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Tue 20 Jan 2009 08:24 AM

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Arab fund of $2bn for small businesses

The first economic summit calls for Arab unity on development in the face of the global crisis.

An Arab fund of $2 billion for small to medium enterprises (SMEs) has been set up to help the region battle against the global economic crisis, it was announced at the Arab Economic Summit on Monday.

In his opening address, the Amir of Kuwait, Sheikh Nasser Al Mohammed Al Sabah, said his country would contribute $500 million capital for the initiative, which would provide financial resources for supporting SMEs.

The initiative represented an important milestone in cooperation between Arab countries, Sheikh Sabah added, according to UAE daily, Emirates Business.

The fund will be managed by Kuwait-based Arab Fund for Economic and Social Development that was made up of a board of trustees from participating countries, who had come up with the fund idea.

It would also provide the necessary financing tools and guarantee sustainability of the programme, Sheikh Sabah said, adding that he was looking forward for contributions from Arab countries.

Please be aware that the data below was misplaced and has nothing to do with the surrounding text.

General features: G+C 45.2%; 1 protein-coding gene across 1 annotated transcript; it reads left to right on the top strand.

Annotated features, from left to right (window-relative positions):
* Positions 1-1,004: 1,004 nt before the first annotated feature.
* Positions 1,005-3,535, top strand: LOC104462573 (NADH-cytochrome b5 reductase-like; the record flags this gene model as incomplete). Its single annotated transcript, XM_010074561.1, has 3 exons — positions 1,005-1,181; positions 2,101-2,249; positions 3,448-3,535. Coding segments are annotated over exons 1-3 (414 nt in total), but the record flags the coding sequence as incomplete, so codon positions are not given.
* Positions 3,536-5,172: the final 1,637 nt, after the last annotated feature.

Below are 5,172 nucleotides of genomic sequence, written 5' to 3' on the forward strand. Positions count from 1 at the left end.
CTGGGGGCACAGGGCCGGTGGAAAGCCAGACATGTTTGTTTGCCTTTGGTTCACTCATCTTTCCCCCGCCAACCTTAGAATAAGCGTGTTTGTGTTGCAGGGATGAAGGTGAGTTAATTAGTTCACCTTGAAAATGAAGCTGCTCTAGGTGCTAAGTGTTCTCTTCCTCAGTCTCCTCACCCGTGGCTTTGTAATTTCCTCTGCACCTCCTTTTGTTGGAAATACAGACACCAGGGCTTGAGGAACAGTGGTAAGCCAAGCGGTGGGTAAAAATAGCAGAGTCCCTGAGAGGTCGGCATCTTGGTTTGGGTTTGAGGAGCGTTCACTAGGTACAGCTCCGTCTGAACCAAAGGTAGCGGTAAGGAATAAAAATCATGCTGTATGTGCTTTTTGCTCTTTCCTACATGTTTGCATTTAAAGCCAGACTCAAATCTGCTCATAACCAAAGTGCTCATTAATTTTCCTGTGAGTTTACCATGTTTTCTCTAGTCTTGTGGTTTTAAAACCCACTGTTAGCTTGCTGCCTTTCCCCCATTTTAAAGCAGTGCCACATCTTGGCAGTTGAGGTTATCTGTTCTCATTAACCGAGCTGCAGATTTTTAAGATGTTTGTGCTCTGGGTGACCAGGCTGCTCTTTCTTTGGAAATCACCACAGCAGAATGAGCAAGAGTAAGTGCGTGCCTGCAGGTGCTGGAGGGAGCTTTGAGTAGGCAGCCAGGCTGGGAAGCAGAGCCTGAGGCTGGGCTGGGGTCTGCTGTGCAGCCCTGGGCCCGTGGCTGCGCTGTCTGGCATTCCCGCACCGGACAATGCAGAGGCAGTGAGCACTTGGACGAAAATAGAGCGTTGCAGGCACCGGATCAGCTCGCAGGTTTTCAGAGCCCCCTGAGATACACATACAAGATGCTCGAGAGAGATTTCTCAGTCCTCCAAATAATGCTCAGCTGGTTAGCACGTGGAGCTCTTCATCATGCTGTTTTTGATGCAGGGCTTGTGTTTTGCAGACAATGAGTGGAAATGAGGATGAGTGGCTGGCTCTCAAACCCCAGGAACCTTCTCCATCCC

This initiative would: "Be a vital source for enhancing Arab corporate work and enhancing the role of the Arab private sector," he added.

Leaders from 22 countries are attending the first ever Arab Economic Summit, including the heads and finance ministers of the UAE, Saudi Arabia, Bahrain, Oman and Syria.

Also in attendance are the United Nations secretary-general Ban Ki-moon and the president of the World Bank Robert Zoellick.

Zoellick welcomed the SME fund saying it would help finance "investment in infrastructure projects that can create jobs while building a foundation for future productivity and growth".

He added that the economic crisis had turned into an unemployment crisis for some of the Arab states.

The summit will set up a clear "roadmap" for Arab economy and all related social and developmental issues.

Draft resolutions praised the efforts of the private sector in supporting joint Arab action, and invited the private sector to continue contributing to economic development in the region.

The role of the civil society in the economic, social, and development fields needed to be activated and partnerships between Arab countries boosted, it added.

Development of projects such as region-wide power links and a rail network were in the planning stages, the summit heard.

The conference is also set to discuss food and water security, an Arab customs union, a full employment programme and action on curbing poverty.

Syrian president Bashar Al Assad said that the economic relations were parallel to good political relations, and that fluctuations in Arab relations could not “lead to healthy economic relations".

An Arab trade zone was only a step toward integration and would remain limited if it was not followed up, he said.

"Integration will ensure reduced losses for Arabs and provide cover from any future crises, redirect Arab investments to their natural place and achieve development," Al Assad added.

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